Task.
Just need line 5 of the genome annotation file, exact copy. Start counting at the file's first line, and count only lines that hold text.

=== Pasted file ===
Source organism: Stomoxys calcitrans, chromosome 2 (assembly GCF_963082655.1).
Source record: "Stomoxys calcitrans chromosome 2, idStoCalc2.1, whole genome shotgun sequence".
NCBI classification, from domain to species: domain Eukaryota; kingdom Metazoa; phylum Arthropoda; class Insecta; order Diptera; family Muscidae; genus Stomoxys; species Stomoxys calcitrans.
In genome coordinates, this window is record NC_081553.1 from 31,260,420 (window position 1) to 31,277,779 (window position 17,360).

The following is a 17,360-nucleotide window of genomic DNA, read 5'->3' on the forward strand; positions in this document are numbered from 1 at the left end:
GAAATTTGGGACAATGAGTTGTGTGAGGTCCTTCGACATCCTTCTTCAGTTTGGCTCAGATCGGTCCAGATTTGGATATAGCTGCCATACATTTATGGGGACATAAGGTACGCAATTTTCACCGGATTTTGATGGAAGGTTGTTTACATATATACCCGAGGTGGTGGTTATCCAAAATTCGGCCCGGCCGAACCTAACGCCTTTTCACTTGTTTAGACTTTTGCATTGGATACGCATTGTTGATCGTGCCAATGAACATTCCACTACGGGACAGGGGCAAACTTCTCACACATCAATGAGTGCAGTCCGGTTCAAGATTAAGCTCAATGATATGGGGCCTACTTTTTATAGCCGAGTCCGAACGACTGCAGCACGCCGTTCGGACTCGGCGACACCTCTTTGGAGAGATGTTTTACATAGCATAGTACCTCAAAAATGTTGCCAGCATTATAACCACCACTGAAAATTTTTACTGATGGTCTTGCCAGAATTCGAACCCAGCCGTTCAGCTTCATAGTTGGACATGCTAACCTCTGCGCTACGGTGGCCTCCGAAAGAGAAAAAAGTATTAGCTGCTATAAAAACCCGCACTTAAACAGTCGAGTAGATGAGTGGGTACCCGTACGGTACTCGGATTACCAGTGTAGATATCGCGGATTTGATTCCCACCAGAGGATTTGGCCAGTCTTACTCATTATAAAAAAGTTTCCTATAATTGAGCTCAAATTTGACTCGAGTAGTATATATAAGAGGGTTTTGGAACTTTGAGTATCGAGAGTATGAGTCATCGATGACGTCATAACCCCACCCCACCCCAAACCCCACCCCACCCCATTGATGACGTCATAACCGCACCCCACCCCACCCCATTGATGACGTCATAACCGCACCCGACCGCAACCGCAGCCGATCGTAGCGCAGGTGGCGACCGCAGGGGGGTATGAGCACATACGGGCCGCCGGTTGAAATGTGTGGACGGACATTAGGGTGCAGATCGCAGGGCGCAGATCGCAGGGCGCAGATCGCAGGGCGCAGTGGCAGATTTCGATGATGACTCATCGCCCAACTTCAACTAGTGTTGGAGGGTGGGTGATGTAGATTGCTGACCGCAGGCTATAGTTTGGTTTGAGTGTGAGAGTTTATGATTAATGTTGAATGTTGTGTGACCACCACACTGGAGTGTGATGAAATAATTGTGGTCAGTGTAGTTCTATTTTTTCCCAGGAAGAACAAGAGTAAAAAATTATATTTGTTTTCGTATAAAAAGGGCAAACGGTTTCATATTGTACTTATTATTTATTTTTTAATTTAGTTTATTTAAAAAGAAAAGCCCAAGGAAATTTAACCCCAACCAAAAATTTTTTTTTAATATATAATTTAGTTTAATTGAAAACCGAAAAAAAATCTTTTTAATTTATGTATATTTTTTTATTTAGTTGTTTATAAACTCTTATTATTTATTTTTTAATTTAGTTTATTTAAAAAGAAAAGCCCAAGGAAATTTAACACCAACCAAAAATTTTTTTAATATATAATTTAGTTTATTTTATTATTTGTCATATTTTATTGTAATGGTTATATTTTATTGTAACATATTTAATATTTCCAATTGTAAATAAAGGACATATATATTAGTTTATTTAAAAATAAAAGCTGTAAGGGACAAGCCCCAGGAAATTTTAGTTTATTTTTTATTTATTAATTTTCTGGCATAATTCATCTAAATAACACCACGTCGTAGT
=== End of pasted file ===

The following is a 17,360-nucleotide window of genomic DNA, read 5'->3' on the forward strand; positions in this document are numbered from 1 at the left end: